KVM switches and console servers are both powerful tools for any data center or network closet, but their similar function often causes confusion. To put it in simple terms, there are two main differences between these devices:
- KVM switches can control PCs and servers, while console servers can control other serial and network-connected devices.
- KVM switches can only switch between the connected network devices, but console servers can access the system consoles of network devices to monitor and control their functionality.
Let’s take a closer look at the distinction between these two network management tools.
KVMs: Ideal for Server Control from the Same Room or from Across the Globe
A KVM switch is a device that allows you to control and access multiple computers or servers using a single keyboard, video monitor and mouse. KVMs are frequently found in data centers where there are multiple PCs and servers, with no need for a dedicated keyboard, monitor and mouse for each. A KVM switch is frequently used to manage file servers, domain servers, print servers and blade servers.
Local KVMs connect to the devices they control using Cat5/6 patch cables or special KVM cable kits. A keyboard, monitor and mouse are then connected to the KVM switch. Many KVM switches, such as Tripp Lite’s B040-008-19, include a built-in, foldaway keyboard, monitor and touchpad, all contained within a rack-mount console that occupies only 1U of rack space. The connected computers/servers are controlled through buttons on the KVM, on-screen display controls or hot keys on the keyboard.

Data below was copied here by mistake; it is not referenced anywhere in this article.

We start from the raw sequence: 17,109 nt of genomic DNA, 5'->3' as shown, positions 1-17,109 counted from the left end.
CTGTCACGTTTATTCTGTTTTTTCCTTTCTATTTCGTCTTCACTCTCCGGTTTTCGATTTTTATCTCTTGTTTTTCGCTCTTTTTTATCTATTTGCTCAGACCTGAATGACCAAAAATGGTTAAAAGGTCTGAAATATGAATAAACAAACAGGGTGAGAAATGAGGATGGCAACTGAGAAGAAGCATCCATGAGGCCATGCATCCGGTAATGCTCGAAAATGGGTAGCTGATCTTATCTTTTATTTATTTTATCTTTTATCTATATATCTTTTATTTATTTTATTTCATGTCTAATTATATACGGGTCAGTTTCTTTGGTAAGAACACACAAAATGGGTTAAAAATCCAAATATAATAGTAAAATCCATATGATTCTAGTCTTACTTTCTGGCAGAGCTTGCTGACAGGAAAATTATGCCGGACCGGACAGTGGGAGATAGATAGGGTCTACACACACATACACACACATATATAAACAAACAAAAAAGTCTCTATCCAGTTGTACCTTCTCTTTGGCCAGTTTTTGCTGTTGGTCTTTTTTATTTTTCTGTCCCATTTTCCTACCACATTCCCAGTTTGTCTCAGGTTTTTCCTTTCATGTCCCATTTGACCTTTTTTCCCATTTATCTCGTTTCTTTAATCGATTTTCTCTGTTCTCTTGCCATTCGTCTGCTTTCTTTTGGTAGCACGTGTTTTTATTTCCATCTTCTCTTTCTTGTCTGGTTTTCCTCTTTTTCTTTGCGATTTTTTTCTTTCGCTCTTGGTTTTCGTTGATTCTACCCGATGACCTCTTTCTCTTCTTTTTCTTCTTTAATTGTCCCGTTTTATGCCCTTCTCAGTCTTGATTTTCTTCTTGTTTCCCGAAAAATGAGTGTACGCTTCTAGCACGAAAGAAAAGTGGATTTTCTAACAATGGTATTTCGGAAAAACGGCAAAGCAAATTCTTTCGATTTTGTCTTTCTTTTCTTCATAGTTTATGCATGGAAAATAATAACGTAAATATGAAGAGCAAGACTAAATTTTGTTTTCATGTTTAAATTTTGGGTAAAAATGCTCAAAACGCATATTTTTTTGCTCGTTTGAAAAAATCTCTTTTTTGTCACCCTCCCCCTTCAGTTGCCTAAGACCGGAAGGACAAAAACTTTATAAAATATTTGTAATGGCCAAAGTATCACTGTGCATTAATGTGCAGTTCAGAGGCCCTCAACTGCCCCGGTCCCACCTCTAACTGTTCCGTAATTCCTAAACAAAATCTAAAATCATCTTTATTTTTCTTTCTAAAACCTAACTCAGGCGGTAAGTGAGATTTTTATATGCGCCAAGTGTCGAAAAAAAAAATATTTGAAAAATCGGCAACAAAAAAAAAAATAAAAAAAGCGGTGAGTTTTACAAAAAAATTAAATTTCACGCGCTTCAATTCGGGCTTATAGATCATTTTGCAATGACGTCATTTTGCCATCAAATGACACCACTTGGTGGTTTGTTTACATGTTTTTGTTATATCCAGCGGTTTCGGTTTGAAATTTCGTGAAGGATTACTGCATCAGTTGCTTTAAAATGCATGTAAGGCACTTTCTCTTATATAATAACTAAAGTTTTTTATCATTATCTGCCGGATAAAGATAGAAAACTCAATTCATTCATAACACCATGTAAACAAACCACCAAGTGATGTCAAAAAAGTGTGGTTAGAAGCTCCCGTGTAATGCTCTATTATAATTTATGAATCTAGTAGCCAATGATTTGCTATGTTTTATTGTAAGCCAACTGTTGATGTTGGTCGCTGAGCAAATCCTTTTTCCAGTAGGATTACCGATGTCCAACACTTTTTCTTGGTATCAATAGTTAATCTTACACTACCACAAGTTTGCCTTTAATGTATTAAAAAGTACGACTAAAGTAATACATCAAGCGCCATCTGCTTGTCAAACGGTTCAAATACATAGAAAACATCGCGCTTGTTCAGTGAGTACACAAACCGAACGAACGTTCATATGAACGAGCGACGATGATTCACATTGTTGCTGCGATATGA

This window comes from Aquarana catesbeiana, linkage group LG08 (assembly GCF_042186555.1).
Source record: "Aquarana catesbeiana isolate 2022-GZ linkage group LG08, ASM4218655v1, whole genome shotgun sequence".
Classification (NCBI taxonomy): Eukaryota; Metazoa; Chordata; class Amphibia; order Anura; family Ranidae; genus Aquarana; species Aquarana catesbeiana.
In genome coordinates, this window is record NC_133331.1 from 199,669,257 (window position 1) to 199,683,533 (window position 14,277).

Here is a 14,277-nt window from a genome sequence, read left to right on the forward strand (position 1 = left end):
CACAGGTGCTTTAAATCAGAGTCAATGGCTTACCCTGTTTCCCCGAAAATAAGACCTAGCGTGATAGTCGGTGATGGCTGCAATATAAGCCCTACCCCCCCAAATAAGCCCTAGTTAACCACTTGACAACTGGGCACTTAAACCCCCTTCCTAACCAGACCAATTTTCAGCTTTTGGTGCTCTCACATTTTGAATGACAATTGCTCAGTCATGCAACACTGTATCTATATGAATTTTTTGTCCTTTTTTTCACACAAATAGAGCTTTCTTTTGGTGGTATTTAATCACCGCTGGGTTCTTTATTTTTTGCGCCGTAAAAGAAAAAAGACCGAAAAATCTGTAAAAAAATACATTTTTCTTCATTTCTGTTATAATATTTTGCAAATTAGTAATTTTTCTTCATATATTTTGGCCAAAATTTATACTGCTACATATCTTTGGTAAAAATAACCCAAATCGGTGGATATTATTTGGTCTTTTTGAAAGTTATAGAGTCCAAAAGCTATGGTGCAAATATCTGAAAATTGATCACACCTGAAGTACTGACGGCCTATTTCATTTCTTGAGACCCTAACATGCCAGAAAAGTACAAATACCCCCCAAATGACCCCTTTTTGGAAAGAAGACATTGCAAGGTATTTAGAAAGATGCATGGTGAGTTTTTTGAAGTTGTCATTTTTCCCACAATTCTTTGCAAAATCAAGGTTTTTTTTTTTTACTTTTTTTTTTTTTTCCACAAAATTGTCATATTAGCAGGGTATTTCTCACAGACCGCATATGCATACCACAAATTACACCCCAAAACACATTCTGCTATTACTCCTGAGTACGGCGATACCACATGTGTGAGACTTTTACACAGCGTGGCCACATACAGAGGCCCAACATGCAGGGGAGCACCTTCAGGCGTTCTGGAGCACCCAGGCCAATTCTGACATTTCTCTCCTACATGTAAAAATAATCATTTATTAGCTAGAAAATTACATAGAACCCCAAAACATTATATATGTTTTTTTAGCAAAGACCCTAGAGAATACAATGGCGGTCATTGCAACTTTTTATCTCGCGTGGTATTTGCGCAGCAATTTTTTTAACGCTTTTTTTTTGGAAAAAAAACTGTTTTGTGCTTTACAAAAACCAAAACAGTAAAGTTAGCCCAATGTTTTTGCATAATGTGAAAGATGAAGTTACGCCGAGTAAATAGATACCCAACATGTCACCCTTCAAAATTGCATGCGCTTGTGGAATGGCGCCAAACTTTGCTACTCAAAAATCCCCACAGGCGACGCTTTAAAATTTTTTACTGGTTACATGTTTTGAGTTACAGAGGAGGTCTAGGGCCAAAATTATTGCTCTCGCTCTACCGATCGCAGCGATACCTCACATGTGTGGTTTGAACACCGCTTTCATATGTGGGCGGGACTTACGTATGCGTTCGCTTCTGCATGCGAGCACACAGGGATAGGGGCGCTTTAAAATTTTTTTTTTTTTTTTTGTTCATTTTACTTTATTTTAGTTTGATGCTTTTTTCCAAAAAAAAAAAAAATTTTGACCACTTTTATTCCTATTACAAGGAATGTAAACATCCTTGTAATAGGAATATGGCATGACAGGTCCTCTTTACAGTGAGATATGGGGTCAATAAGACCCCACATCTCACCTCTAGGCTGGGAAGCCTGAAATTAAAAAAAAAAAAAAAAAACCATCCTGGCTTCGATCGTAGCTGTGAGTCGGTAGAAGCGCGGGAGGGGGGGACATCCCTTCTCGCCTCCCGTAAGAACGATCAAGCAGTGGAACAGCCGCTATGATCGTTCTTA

A KVM switch equipped with serial- or network-connected IP access is called an IP KVM switch. It allows the user to manage connected devices from anywhere in the world via LAN, WAN or the Internet. The NetCommander® B070-016-19-IP from Tripp Lite is an example of a 16-port IP KVM switch that provides efficient remote access.
Some KVM switches allow multiple users to manage multiple devices simultaneously. Multi-layer password security enables an administrator to create levels of access to various users. For example, Tripp Lite’s B070-008-19-IP allows set-up of administrator accounts with full access and user accounts with limited access, plus advanced security features such as unsuccessful login blocking and idle timeout.
Console Servers: Access All Network Devices Wherever You Are
In contrast to a KVM switch, a console server provides access to “headless” devices, that is, network components with no display, keyboard or mouse, such as firewalls, PBX systems, uninterruptible power supply systems, power distribution units, remote power control units, routers, storage systems and switches.
Like an IP KVM switch, a console server gives you the ability to access and control network devices from anywhere in the world using an Ethernet connection or a dial-up serial port/modem connection, in conjunction with a terminal emulator program. Some console servers have built-in modems to support cellular access for increased system availability. Certified for use on Verizon’s cellular network, Tripp Lite’s B094-008-2E-V features a built-in modem that supports 4G LTE speeds.
RJ45 ports provide direct connection to serial devices without the need for an adapter. Secure tunneling connections allow multiple concurrent users to access hundreds of devices through a single IP address. Tripp Lite’s B096-048 offers 48 RJ45 ports for connecting serial devices, along with a host of other advanced features to meet the requirements of the most demanding data center.